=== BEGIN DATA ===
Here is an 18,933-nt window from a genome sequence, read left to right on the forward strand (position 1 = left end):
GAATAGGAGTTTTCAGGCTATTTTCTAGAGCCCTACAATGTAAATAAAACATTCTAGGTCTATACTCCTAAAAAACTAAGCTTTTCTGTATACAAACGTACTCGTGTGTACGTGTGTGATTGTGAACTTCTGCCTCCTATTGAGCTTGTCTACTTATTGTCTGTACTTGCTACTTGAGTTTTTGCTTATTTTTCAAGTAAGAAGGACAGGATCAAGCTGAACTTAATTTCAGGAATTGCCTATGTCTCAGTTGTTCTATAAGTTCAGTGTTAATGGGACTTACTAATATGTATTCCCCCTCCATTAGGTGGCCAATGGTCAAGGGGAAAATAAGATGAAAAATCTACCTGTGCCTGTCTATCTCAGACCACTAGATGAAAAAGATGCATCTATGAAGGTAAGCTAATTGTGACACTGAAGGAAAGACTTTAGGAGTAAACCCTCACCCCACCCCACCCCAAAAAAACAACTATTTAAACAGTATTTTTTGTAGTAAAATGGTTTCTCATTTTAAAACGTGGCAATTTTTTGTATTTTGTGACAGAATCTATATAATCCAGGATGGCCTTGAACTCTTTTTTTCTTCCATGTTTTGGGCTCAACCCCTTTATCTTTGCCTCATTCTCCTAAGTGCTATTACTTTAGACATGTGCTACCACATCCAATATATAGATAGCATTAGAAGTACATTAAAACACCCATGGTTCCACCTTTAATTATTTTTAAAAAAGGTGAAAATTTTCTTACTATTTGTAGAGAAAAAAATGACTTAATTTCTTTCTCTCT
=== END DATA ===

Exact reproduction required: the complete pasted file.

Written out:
Here is an 18,933-nt window from a genome sequence, read left to right on the forward strand (position 1 = left end):
GAATAGGAGTTTTCAGGCTATTTTCTAGAGCCCTACAATGTAAATAAAACATTCTAGGTCTATACTCCTAAAAAACTAAGCTTTTCTGTATACAAACGTACTCGTGTGTACGTGTGTGATTGTGAACTTCTGCCTCCTATTGAGCTTGTCTACTTATTGTCTGTACTTGCTACTTGAGTTTTTGCTTATTTTTCAAGTAAGAAGGACAGGATCAAGCTGAACTTAATTTCAGGAATTGCCTATGTCTCAGTTGTTCTATAAGTTCAGTGTTAATGGGACTTACTAATATGTATTCCCCCTCCATTAGGTGGCCAATGGTCAAGGGGAAAATAAGATGAAAAATCTACCTGTGCCTGTCTATCTCAGACCACTAGATGAAAAAGATGCATCTATGAAGGTAAGCTAATTGTGACACTGAAGGAAAGACTTTAGGAGTAAACCCTCACCCCACCCCACCCCAAAAAAACAACTATTTAAACAGTATTTTTTGTAGTAAAATGGTTTCTCATTTTAAAACGTGGCAATTTTTTGTATTTTGTGACAGAATCTATATAATCCAGGATGGCCTTGAACTCTTTTTTTCTTCCATGTTTTGGGCTCAACCCCTTTATCTTTGCCTCATTCTCCTAAGTGCTATTACTTTAGACATGTGCTACCACATCCAATATATAGATAGCATTAGAAGTACATTAAAACACCCATGGTTCCACCTTTAATTATTTTTAAAAAAGGTGAAAATTTTCTTACTATTTGTAGAGAAAAAAATGACTTAATTTCTTTCTCTCT